August 2

Let’s Chat About Apologies

August 2, 2015

I’ve had something on my mind that I wanted to chat with all of you about….apologies. I’m finding that this is getting to be quite a sticking point with me – many people think that simply using the words “I’m sorry” is enough, whether the apology is for something big or small. It is more than just words that make people respond to and appreciate an apology. There needs to be some sense of love, caring, and/or respect as part of  an apology. I think apologies need the following key ingredients to be truly heartfelt and effective.

  1. You MUST put yourself in the other person’s shoes so that you know exactly what you need to apologize for. If you are not sure, then ask. Don’t just use the words without understanding what needs to be apologized for. Including the specifics in the apology you offer makes it more heartfelt to the recipient.
  2. Be genuine in the feelings that you express during your apology. People can see through false apologies pretty quickly.
  3. So many people will say “I feel badly” when giving an apology, but that makes it about the person apologizing and not the person who needs to be apologized to. It’s good to let someone know if you feel badly – just make sure you tell them why (from their perspective) in order to keep the apology focused on making amends.
  4. Do NOT try to justify your own actions and choices when giving an apology – it doesn’t matter at that point why you made the choices you did. At the point of apology, it is about repairing a relationship that you have hurt.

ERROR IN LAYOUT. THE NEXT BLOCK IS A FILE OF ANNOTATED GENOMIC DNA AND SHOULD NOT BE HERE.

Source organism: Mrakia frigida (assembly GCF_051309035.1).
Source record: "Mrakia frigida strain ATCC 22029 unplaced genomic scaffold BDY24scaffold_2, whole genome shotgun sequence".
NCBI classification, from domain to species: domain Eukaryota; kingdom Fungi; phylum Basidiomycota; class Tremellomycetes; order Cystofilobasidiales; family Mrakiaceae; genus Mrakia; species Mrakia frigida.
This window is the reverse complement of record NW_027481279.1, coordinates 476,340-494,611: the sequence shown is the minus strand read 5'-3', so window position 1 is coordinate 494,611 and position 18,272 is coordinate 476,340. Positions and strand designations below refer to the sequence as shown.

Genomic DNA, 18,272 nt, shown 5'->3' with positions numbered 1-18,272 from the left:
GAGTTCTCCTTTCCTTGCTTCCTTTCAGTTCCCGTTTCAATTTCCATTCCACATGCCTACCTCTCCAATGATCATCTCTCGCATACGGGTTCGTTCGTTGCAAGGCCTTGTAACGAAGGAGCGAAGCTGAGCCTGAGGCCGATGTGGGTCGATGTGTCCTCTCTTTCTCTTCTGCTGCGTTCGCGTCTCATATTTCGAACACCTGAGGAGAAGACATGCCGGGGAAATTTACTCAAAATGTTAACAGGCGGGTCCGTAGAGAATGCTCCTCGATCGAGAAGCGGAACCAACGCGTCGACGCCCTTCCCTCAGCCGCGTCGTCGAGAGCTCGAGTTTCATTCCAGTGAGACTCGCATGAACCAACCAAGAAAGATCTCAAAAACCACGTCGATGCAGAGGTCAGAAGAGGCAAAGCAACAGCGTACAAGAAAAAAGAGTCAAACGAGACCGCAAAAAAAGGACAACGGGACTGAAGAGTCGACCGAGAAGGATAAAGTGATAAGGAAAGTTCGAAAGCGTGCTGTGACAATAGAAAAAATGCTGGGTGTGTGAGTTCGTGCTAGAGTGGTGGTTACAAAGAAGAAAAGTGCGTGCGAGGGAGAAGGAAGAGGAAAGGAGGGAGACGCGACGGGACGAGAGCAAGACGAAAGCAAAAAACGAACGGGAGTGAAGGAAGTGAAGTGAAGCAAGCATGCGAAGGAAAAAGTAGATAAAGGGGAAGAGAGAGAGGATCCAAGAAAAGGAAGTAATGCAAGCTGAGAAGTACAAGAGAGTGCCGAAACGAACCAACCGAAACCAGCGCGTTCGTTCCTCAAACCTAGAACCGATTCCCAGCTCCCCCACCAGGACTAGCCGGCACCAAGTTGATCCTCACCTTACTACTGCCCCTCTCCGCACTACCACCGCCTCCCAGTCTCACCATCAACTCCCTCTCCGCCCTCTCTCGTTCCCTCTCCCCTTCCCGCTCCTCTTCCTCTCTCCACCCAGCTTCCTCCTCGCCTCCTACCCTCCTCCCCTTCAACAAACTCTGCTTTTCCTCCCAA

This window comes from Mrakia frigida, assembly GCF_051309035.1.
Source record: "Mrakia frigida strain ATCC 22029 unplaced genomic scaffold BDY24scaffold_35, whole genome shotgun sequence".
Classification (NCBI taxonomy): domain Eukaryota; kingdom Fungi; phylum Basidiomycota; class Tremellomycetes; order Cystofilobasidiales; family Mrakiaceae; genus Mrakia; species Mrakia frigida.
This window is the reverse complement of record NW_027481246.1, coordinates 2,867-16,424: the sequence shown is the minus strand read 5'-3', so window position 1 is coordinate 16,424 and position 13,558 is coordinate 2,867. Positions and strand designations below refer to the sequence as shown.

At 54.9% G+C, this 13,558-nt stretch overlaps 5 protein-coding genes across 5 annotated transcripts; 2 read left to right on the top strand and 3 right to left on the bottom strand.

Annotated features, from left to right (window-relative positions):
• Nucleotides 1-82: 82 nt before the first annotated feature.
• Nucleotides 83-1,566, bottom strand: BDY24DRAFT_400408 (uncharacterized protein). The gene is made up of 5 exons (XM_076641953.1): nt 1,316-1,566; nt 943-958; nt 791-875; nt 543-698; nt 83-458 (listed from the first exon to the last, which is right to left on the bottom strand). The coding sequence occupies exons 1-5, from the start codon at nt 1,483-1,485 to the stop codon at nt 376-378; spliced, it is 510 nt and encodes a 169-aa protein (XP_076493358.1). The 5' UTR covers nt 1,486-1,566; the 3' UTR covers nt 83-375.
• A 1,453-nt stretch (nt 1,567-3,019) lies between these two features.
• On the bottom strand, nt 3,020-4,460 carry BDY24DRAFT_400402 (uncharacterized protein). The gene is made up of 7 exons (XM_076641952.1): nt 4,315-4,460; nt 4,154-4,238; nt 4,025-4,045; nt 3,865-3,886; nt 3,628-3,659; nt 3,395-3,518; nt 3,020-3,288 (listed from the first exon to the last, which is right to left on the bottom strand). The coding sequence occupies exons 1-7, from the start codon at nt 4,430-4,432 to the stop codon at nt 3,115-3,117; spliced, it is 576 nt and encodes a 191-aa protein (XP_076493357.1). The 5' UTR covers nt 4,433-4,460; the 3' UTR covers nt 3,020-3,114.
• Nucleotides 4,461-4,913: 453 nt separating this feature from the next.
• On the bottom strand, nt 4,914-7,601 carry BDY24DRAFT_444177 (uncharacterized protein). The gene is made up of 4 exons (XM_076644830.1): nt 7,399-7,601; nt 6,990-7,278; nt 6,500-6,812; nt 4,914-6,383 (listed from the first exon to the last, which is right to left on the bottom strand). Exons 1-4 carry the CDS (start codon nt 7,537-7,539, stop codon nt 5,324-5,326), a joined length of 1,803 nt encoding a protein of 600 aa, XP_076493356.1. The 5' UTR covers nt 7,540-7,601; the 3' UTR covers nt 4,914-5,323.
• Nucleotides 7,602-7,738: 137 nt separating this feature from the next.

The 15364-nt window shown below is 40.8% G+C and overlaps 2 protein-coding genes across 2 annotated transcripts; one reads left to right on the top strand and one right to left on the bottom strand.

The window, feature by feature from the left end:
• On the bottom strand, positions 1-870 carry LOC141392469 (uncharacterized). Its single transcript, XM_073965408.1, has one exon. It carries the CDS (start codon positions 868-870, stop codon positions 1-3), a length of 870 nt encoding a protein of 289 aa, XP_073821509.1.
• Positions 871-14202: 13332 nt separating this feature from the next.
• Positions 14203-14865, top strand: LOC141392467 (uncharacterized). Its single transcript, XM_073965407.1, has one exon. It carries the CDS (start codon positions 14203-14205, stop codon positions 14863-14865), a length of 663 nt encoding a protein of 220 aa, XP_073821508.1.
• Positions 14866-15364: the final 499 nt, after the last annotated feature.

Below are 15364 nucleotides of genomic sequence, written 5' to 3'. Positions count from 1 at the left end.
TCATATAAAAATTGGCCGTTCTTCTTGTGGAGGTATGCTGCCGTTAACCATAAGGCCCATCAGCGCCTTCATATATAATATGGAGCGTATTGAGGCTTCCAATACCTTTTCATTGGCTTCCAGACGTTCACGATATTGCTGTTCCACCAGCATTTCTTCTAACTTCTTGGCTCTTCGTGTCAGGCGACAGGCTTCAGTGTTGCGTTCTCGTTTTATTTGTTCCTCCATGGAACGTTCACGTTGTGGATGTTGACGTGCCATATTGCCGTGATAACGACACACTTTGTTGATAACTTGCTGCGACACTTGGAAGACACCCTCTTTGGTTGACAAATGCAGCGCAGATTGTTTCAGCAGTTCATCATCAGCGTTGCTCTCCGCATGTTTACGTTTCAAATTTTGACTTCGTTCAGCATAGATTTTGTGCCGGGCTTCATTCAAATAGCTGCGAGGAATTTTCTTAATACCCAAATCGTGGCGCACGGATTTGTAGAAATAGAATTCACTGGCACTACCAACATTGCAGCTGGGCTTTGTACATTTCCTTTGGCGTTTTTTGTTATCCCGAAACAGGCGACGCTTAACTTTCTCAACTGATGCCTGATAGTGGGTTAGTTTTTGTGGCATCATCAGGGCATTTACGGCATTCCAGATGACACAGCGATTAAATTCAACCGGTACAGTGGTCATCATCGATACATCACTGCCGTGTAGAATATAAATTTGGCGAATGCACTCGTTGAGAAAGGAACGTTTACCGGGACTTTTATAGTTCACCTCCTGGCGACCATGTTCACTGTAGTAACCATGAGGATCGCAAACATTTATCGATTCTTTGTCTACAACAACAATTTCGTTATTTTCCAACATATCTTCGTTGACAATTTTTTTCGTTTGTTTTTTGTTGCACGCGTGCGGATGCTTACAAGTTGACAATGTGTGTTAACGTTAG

5. Look someone in the eye while giving the apology, even if it a small apology to a stranger. Eye contact shows respect and caring to another person.
  6. Use a clear and strong voice to show that you mean what you say.
  7. I think it is always helpful to include what you would do differently next time. It indicates that you have learned something from the mistake you have made.
  8. It is never too late to offer an apology to another person, even if years have passed by. If your actions in a given situation are still bothering you, then it is never to late to make amends.

I know that I have room for growth in the apologies I give, and I am making my own concerted effort to improve how I offer them to others. I’ve also been thinking about a couple of people that I owe apologies to for events that occurred a long time ago. I am starting to believe that apologies can go a long way in healing many of the hurts that exist in those around us. Even if someone is not expecting an apology, it doesn’t hurt a relationship of any type to offer one. If you feel like you may owe someone an apology, then I encourage you to go out there and give it your all!

What do you think is important in an apology? Do you think I’m being too critical of apologies?

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Posted August 2, 2015 by Lisa @ Reading, Writing, and Random Musings in category "Let's Chat


  1. By Tammy O on

    You are right on point! Takes me back (over 25 years!) to someone I’ve always wished I’d apologized to in high school. Perhaps it’s not too late to try and make amends!

    1. By Lisa @ Reading, Writing, and Random Musings (Post author) on

      I totally hear you, Tammy. There are a couple of people that I am thinking of going back and apologizing to. I also agree with your facebook comment that if I’m still thinking about it, they probably are as well. I’ll let you know if I go back and apologize after all of these years!

  2. By Nicole @ Feed Your Fiction Addiction on

    I definitely agree with this. I especially agree with not giving excuses or explanations along with your apology (though I’m sure we’re all guilty of this – and the other things you list – sometimes!)


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